HIV Advocacy

Our Commitment at Equality Florida

We are committed to combating HIV in the state of Florida, which ranks # 1 in the nation for HIV transmissions. Since the beginning of the HIV epidemic in the early 1980s we have witnessed how HIV has disproportionately impacted the LGBTQ community. The fact that HIV has almost completely disappeared from mass media does not mean the crisis is over. In fact, since 2013 HIV started sliding down the international agenda, overtaken by other issues, and losing important public funding. Yet, now more than ever, it is essential that we take collective action to end HIV by the year 2030 and not lose momentum.

According to the U.S. Centers for Disease Control and Prevention (CDC), there are 1.2 million people living with HIV (PLWH) in the United States, and approximately 40,000 people were diagnosed with HIV in 2015 alone. While the annual number of new diagnoses fell by 19% between 2005 and 2014, progress has been uneven. For example, gay and bisexual men made up an estimated 2% of the U.S. population in 2013 but 55% of all PLWH in the United States. If current diagnosis rates continue, 1 in 6 gay and bisexual men will be diagnosed with HIV in their lifetime - more specifically, 1 in 4 Latino gay and bisexual men and 1 in 2 Black gay and bisexual men will contract HIV in their lifetimes if we are unable to curb the current rates of transmission.

Transgender people have also been hit especially hard despite comprising a similarly small percentage of the U.S. population. While better data is needed to understand the full impact of HIV on the transgender community, one international analysis found that transgender women in certain communities have 49 times the odds of living with HIV than the general population. Although HIV prevalence among transgender men is relatively low (0-3%) according to the CDC, some data suggest transgender men may still yet be at elevated risk for HIV acquisition.

Our intention is to keep HIV and current rates of transmission at the forefront of our efforts, to elicit conversation to make necessary changes that will ensure a healthy LGBTQ community, free of stigma, misinformation, and new HIV transmissions.

Florida’s HIV Health Crisis

Florida is the state with the the highest rate of new HIV transmissions in the country, with Broward and Miami-Dade Counties experiencing the height of the epidemic although most of the counties (41/67) in the state saw an increase in the number of new transmissions. Gay, bisexual men, and transgender women of color are at a particularly high risk of contracting HIV. Seventy-eight percent of all new infections in 2016 were among men who have sex with men. Equality Florida is committed to addressing this public health crisis through the new HIV Advocacy Project.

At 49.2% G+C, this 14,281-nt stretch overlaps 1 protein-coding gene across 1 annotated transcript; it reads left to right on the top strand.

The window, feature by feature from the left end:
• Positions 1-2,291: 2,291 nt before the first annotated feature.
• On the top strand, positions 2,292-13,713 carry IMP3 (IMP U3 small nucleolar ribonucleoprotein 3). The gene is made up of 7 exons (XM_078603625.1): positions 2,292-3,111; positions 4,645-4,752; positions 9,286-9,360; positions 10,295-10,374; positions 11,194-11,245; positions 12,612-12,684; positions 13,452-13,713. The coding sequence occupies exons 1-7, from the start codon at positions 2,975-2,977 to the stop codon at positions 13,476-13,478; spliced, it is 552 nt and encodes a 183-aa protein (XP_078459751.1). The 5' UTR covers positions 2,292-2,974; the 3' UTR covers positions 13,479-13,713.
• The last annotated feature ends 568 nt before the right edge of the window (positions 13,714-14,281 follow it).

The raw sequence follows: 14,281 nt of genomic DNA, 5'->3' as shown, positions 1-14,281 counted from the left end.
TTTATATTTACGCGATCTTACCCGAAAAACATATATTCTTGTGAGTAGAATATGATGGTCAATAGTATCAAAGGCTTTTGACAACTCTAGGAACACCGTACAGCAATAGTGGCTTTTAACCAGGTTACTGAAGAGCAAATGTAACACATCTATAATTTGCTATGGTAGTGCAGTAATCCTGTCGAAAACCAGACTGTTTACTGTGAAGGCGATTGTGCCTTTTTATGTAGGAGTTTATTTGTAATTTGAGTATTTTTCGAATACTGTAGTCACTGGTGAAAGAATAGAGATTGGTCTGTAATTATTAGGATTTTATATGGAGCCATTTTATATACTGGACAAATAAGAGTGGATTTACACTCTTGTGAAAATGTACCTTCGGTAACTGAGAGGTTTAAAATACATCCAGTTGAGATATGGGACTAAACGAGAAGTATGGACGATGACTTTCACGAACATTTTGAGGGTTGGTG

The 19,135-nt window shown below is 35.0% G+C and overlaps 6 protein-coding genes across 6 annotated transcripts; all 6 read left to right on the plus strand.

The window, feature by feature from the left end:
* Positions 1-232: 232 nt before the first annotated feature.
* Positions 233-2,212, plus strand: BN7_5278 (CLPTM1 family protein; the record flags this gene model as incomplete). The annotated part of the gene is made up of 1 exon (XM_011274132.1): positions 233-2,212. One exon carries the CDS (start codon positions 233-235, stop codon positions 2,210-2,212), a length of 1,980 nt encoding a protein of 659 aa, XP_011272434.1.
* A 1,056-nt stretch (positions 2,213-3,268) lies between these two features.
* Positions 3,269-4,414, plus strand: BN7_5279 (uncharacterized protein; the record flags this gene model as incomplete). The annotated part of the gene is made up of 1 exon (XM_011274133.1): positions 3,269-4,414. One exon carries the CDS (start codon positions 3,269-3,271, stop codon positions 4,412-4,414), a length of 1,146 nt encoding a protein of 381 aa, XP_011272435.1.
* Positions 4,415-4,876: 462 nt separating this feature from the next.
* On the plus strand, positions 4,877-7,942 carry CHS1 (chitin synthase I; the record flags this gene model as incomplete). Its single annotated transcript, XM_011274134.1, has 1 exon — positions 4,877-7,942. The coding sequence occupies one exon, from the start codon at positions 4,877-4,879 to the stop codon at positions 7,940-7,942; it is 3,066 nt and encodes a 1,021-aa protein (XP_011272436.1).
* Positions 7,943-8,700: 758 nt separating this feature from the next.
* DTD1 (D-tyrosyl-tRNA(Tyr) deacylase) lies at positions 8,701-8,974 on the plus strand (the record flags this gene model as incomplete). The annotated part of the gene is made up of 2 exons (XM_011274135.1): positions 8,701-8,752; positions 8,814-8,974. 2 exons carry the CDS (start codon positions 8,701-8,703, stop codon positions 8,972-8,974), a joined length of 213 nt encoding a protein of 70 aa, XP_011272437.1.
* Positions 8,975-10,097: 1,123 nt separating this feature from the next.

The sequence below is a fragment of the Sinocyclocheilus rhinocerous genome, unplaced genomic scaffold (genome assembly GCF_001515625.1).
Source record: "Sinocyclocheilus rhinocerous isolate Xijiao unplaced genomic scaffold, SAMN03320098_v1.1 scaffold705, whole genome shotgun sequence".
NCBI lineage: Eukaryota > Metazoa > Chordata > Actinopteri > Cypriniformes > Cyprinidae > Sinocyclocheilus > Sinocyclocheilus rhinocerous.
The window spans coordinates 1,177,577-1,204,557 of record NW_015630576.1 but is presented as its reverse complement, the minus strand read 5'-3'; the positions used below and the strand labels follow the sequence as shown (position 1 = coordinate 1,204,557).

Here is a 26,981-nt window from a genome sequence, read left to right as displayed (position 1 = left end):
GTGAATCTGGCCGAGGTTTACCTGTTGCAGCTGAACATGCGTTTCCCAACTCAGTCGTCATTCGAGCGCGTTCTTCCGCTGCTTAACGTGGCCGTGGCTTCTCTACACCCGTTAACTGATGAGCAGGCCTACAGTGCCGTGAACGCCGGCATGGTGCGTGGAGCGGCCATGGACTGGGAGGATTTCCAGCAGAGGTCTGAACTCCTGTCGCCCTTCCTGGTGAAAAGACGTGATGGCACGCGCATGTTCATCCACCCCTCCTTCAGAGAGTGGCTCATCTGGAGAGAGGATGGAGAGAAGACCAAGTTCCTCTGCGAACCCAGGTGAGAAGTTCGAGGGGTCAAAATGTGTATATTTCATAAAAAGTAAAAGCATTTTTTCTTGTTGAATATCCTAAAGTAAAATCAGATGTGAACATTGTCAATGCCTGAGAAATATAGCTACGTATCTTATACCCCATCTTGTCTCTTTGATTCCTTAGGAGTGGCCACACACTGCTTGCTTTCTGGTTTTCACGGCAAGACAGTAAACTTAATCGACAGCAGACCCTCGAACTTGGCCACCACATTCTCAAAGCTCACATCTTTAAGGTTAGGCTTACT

Florida is the 3rd largest state in the nation, but it ranks # 1 when it comes to new HIV transmissions. In 2016, 4,972 people were newly diagnosed with HIV in Florida, which was a 6% increase from 2015. This does not count the more than 20,250 estimated HIV+ people who are unaware of their status. In addition, there are 114,772 Florida residents who are living with HIV. These figures are conservative as stigma and misinformation continues to be widespread allowing new HIV transmissions to continue at a steady pace.

Staff Qualifications:

Alejandro Acosta is Equality Florida’s HIV Project Coordinator. He brings his personal experience and empathy as a person living with HIV. In his role, he will create the Public Education Campaign as well as present our program to stakeholders. In addition, he will collect the stories and maintain communications about the project to the general public as well as our members and donors.

During his 17 years as an educator he strongly advocated for rights LGBTQ students and faculty. He later became a teacher trainer for Sexual Health Education and LGBTQ Inclusion within Broward County Public Schools. This lead him to successfully implementing a CDC program for HIV testing within public high schools, with a focus on Black & Latino males. During this time, he traveled across the nation sharing best practices with other school districts. Finally, he was an HIV Counselor and Tester for one of South Florida’s most prominent Latino-focused HIV prevention non-profits.

He holds a M.A.E.E. from the University of Puerto Rico at Mayaguez. Alejandro is an energetic and knowledgeable public speaker with sensitivity and the candor this delicate topic needs. The past years have been focused on HIV Prevention and Public Health. He presented his work with CDC at the 2016 HIV Prevention Convention in Atlanta, GA. For the Florida LGBTQ Safe to Be Me Conference he spoke on LGBTQ inclusion and policy changing. Additionally, he was a speaker Broward’s Teen Youth Summit on the topic of Internet & education. He is currently certified as an HIV Counselor & Tester by Florida’s Department of Health.